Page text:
Censorship was alive and well in WWII in Darwin…

I’m getting a little behind! We’ve been to Cairns, Hamilton Island, and Darwin—my, how time flies!

Cairns was a good news, bad news city. The weather was wonderful, we still hadn’t gotten to the really hot weather (coming in Darwin and Bali!), so our trip on the gondola to Kuranda was pretty good. We took a Holland America tour rather than doing an independent tour. Should have done an independent tour! The gondolas held six but there were so few visitors that they were putting just two people in each gondola. Except for the Holland tours when they put four in a gondola (we asked and were told that was the “policy.” Still not crowded, but Randy and I ended up riding backwards the whole way. But it was a very beautiful trip of about an hour plus some time to walk in the woods.

The gondola
View of Cairns from the gondola
Beautiful waterfall, look close and you can see the train on the other side
Randy at the train station in Kuranda

Kuranda was a nice artsy village where we had lunch and did a bit of window shopping and then on to the train back to Cairns. An awesomely bad experience. Four to a bench seat facing four people, our knees about an inch apart, extremely hot train car (it had been sitting in the sun for several hours), only the ones next to the window got any airflow, riding backwards for an hour and a half closer to the person facing us than one wants to be with anyone but your spouse. Suffice it to say, we were very glad to get back to the ship.

After two sea days, Hamilton Island was a nice break. Didn’t do much but have a nice lunch and a (free!) shuttle ride around the island. A very pretty island that obviously caters to the extremely wealthy—at least to judge by the boats in the harbor.

Randy and me with Maasdam in the background
Our ship as we take a tender to the island
One of the many huge yachts
Randy getting off the tender
Our view at lunch

Sulphur crested cocatoo who wanted to share our lunch
Another avian freeloader
Just a couple heading to their honeymoon
Panorama of the harbor.
Our home for another month or so
The free shuttle
Airport is VERY close to downtown and some airplanes do double duty.

Two more sea days and we got to one of the many cities we really look forward to: Darwin. We have been to Darwin about four or five times before so I was looking for something a little different. I don’t care if I never see another jumping crocodile (that seems to be the main draw for tourists in Darwin). The Bombing of Darwin tour (www.bombingofdarwin.com.au) really fit the bill. Originally we were going to be the only two, but it became a tour for us and seven more of our cruise friends by the time we got to Darwin, and Garry gave us a wonderful experience.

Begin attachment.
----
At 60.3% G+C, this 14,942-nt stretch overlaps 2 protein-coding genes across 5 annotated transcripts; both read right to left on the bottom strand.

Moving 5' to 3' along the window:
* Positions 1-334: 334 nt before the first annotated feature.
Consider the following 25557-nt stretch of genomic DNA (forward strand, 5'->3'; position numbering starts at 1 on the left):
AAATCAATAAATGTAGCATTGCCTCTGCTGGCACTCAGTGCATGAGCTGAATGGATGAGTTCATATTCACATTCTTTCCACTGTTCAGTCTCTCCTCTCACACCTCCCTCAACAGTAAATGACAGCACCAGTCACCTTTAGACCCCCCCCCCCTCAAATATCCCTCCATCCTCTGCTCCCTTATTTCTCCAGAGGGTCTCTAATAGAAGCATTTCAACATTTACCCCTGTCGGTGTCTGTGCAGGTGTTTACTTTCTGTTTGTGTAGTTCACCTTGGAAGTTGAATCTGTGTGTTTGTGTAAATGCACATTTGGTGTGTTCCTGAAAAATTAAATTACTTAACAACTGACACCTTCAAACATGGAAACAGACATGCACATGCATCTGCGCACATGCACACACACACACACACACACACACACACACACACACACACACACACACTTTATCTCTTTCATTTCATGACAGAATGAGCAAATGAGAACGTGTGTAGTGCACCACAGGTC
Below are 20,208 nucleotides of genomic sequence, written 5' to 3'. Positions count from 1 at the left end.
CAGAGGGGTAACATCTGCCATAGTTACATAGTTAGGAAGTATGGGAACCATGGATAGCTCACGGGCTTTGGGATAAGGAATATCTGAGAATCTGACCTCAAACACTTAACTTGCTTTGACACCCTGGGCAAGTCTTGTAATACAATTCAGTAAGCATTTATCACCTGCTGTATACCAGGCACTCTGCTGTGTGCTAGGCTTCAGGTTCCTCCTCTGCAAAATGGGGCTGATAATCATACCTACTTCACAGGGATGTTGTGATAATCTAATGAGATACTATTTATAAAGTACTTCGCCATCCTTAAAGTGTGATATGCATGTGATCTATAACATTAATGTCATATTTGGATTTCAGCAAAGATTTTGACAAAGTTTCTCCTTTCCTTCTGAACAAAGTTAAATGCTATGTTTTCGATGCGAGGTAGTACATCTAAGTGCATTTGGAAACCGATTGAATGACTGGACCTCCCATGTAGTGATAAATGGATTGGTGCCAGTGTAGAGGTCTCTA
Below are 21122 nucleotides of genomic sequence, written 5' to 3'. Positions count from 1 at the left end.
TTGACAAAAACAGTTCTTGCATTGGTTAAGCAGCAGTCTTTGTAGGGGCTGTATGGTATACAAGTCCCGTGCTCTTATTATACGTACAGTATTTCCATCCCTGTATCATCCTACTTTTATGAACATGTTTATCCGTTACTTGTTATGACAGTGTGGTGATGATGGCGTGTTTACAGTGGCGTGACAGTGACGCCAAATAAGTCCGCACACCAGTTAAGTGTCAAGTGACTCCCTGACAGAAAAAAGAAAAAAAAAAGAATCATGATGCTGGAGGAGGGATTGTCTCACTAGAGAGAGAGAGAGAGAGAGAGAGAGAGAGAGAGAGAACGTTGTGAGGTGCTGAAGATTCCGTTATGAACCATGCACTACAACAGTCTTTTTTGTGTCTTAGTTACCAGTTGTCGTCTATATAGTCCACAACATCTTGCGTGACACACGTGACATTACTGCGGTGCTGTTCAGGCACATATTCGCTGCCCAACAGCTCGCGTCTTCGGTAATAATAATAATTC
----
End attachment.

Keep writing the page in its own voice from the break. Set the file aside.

Even Australians mostly don’t know the story of Darwin during the war (wartime censorship to avoid panicking the general population). It was decimated on February 16, 1942—just ten weeks after Pearl Harbor and the Japanese pilots were led by the same man who lead the bombing of Pearl Harbor! All the Australian newspapers downplayed the bombings of Darwin (they were bombed 66 times) and the utter destruction wreaked on the city. Garry, whose father and uncles fought in WWII, gave a brilliant tour showing us the buildings that remain (very few) and telling stories he knows from hearing from the survivors and, in some cases, their children.

One thing of interest to the group of us (eight Americans and a Canadian) is how much the Americans helped the Australians and how much the Aussies appreciate what the American airmen and sailors did for them. There is a memorial in the city park to the destroyer USS Peary, destroyed by Japanese bombers, whose rear gunner was still firing as it slipped beneath the waves.

We ended with a visit to the Military Museum, a museum that blends the best of old world displays and state of the art technology. All in all, a wonderful day. We even got to experience a full-blown tropical storm which we rode out drinking beer in downtown Darwin!

Garry, of the Bombing of Darwin tour
There was a big celebration on account of a new administrator (governor in American English)

A monument detailing the Darwin harbor and the various war locations
Every city, town, or hamlet has a memorial to their war dead with the words, “Lest we forget.”
Our little group of friends, listening to Garry tell us about the monument
The administrator’s house
Parliament has bomb-shaped tops to the pillars
The gun points to the final resting place of the USS Peary.
Another monument to another American airman
One of the high-tech displays at the Military Museum
More Americans memorialized at the museum

On to Komodo Island tomorrow!

Author: Pam

I am 76 years old, have been married for 55 years (all to the same man!), and we both love to travel. I am also a bit of a photo nut and you’ll usually see me with a camera in hand or hanging from my shoulder. Being an RN was my career (and raising 2 children to be awesome adults) and being a pilot was my husband’s career. Now, it’s travelling! By train, ship, car, RV (or campervan if you are Australian), and occasionally airplane—if we can’t get there any other way.